Flower Power Details:
Dishes & Napkins/ Portmeirion Botanic Garden
Chargers/Deartis, T.J. Maxx
Flatware/ Napoleon Bee, Horchow
Bee Highball/ La Rochere, Target.com
“More than anything, I must have flowers, always, always.” ~Claude Monet
A book & garden peak along
with Carolyne Roehm’s frolicking pups :)
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Posted in Books, Dishes, Flowers, Tablescape
Tagged 5 minute flower arrangement, Flowers by Carolyne Roehm, hyacinths, iris, Kalanchoe, Napoleon Bee flatware, Paula Pryke, Portmeirion Botanic Garden, Trader Joe's flowers
I love when food and books mix~ which is what I miss about Food for Thought, created by my friend Jain, who spends her most of her time living a quiet life by the sea. I seem to spend my time reading more blogs than books these days, but I still enjoy curling up with a good book~
The School of Essential Ingredients was one my first Food for Thought reviews and a happy recipe for reading. In School, Lillian reads people the way she does ingredients, with the magic of matching ingredients with personalities to change a person’s mood or life. Erica Bauermeister returns with her cast of characters introduced in Lillian’s cooking class in The Lost Art of Mixing.
Warning: Prepare for serious food cravings from the evocative smells & flavors described. . . sugar, yeast, the ‘sensual come-hither’ scent of chocolate cake, strawberries ‘plucked warm from the sun’, ‘glistening layers’, butter melting across the tongue. . .
Custard was one of the many food references in the book. . .I succumbed and indulged in Creme Brulee (or Crème Brûlée if you want to be fancy :) for Valentine’s Day~ the only way to improve on custard~ with a caramelized sugar topping.
“Lillian and her restaurant have a way of drawing people together. There’s Al, the accountant who finds meaning in numbers and ritual; Chloe, a budding chef who hasn’t learned to trust after heartbreak; Finnegan, quiet and steady as a tree, who can disappear into the background despite his massive height; Louise, Al’s wife, whose anger simmers just below the boiling point; and Isabelle, whose memories are slowly slipping from her grasp. And there’s Lillian herself, whose life has taken a turn she didn’t expect. . . .”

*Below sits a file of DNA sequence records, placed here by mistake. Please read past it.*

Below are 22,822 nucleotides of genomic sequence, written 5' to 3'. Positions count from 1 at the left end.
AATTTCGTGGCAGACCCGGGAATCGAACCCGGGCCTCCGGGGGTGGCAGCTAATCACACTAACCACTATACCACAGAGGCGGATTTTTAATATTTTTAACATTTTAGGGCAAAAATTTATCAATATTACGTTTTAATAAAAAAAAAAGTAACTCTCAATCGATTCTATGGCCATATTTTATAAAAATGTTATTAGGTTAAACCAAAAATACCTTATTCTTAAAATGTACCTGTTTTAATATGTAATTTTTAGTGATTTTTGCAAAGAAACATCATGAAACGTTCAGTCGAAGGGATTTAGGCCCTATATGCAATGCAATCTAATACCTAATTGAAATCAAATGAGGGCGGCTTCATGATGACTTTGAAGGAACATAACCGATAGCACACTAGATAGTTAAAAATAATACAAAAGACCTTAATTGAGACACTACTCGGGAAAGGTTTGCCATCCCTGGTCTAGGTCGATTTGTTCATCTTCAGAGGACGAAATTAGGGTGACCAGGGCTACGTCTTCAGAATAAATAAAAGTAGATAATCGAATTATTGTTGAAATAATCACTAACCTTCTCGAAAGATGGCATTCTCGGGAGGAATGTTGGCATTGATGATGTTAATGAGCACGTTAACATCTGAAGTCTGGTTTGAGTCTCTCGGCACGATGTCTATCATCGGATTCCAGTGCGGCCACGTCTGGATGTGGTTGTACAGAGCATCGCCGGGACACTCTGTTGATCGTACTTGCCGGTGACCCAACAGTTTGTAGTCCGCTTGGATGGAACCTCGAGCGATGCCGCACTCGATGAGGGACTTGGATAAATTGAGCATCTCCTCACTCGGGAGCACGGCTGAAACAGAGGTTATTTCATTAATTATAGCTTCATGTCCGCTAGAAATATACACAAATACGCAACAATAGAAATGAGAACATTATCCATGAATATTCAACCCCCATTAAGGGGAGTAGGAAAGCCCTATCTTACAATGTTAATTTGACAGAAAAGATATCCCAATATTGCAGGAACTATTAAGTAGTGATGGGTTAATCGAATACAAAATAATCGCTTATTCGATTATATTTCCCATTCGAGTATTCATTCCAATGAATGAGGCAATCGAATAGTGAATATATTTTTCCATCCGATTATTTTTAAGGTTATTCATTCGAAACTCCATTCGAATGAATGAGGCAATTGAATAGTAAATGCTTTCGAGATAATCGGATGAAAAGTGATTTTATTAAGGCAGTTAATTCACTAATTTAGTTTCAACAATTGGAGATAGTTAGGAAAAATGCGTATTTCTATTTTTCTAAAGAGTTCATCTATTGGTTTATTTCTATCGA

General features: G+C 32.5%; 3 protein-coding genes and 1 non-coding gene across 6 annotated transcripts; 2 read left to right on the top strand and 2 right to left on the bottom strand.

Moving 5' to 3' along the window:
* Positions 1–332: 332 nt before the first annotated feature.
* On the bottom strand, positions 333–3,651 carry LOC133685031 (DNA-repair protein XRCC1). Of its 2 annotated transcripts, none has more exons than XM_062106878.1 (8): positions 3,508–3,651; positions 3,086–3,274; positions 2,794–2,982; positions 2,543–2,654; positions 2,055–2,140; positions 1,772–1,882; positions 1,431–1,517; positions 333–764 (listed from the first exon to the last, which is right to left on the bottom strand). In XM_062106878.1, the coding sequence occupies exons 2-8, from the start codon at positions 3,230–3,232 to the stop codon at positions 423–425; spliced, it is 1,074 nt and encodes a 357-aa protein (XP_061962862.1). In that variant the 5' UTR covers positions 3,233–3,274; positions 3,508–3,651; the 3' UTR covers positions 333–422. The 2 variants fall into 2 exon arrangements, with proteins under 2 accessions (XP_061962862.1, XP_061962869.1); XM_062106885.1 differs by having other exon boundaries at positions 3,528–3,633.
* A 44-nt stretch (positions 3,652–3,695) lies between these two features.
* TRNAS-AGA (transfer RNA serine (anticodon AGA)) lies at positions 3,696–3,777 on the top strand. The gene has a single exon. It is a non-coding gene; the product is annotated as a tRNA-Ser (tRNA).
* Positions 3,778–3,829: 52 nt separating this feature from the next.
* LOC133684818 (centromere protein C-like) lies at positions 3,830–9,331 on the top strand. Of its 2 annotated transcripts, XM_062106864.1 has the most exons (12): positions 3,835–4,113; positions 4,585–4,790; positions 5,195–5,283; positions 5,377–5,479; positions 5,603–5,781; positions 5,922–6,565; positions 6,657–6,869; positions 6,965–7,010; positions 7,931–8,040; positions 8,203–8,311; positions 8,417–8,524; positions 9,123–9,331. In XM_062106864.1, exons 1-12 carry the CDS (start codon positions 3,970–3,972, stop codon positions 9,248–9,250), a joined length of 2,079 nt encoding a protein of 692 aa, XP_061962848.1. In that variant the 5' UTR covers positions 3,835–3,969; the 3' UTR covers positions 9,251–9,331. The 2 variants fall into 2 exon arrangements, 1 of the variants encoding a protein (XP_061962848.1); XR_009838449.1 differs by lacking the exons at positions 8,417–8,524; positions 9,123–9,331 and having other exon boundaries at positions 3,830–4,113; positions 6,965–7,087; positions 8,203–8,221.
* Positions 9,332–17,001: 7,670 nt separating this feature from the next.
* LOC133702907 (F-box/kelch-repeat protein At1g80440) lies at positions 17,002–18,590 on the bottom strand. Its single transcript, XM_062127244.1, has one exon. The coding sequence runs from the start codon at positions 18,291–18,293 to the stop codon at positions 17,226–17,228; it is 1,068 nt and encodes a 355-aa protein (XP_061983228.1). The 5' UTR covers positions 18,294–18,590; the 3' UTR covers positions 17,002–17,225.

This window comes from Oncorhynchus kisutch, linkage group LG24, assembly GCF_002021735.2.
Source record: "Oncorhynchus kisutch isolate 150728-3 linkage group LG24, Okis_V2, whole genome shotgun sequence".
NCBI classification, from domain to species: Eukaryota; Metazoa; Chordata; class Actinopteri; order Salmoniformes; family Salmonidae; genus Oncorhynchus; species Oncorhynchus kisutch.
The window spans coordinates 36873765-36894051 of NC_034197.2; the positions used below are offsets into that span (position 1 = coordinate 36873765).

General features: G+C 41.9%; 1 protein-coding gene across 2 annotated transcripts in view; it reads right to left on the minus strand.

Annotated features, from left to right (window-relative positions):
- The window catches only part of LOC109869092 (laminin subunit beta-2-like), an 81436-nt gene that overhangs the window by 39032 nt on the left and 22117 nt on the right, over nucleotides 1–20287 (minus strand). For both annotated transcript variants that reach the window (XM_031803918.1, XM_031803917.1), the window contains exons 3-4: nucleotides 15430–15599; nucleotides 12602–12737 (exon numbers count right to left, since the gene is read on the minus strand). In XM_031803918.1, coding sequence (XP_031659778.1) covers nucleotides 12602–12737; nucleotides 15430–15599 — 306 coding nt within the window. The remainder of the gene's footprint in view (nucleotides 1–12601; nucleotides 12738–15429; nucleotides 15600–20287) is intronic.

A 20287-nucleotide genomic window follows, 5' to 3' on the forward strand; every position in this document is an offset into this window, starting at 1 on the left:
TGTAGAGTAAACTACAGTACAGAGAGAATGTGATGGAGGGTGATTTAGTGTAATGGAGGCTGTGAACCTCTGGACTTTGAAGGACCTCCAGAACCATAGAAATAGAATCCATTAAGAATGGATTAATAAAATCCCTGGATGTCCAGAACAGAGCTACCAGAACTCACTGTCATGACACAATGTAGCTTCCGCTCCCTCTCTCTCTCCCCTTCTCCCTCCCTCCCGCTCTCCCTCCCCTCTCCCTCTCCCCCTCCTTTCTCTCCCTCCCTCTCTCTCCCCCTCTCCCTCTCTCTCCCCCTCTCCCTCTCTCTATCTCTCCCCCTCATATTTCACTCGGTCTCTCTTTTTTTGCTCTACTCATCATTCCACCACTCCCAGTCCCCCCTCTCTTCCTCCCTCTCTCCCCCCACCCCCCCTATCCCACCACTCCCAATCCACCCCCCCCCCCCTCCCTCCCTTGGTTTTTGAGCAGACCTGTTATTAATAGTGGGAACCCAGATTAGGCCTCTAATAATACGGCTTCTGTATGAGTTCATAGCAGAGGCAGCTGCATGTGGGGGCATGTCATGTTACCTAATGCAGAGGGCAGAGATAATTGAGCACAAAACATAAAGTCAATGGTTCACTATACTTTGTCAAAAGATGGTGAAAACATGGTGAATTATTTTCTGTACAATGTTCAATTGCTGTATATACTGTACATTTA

“Their lives collide and mix with those around them, sometimes joining in effortless connections, at other times sifting together and separating again, creating a family that is chosen, not given. A beautifully imagined novel about the ties that bind—and links that break—The Lost Art of Mixing is a captivating meditation on the power of love, food, and companionship.”
“. . .Lillian had always been soothed by food. Not the eating of it, although a spoonful of custard could almost always be counted on to set her world to rights. But she had realized early on that it wasn’t simply the taste of the custard or the cool curve of the spoon slipping across her tongue, it was the creation of the dish that spoke to her– the careful warming of the milk and beating of the eggs, the dark mystery of nutmeg, the pouring of the liquid into small, round ramekins that she would set in a shallow bath of water in the oven, the watching as all the parts came together and turned from liquid to solid, gentled white and then just slightly gold.”
Creme Brulee, serves 6
1 quart heavy cream
1 vanilla bean, split and scraped
1 cup vanilla sugar, divided (I didn’t plan far enough in advance to make vanilla sugar, so I used regular sugar)
6 large egg yolks
~Preheat the oven to 325 degrees F.
~Place the cream, vanilla bean and its pulp into a medium saucepan set over medium-high heat and bring to a boil. Remove from the heat, cover and allow to sit for 15 minutes. Remove vanilla bean.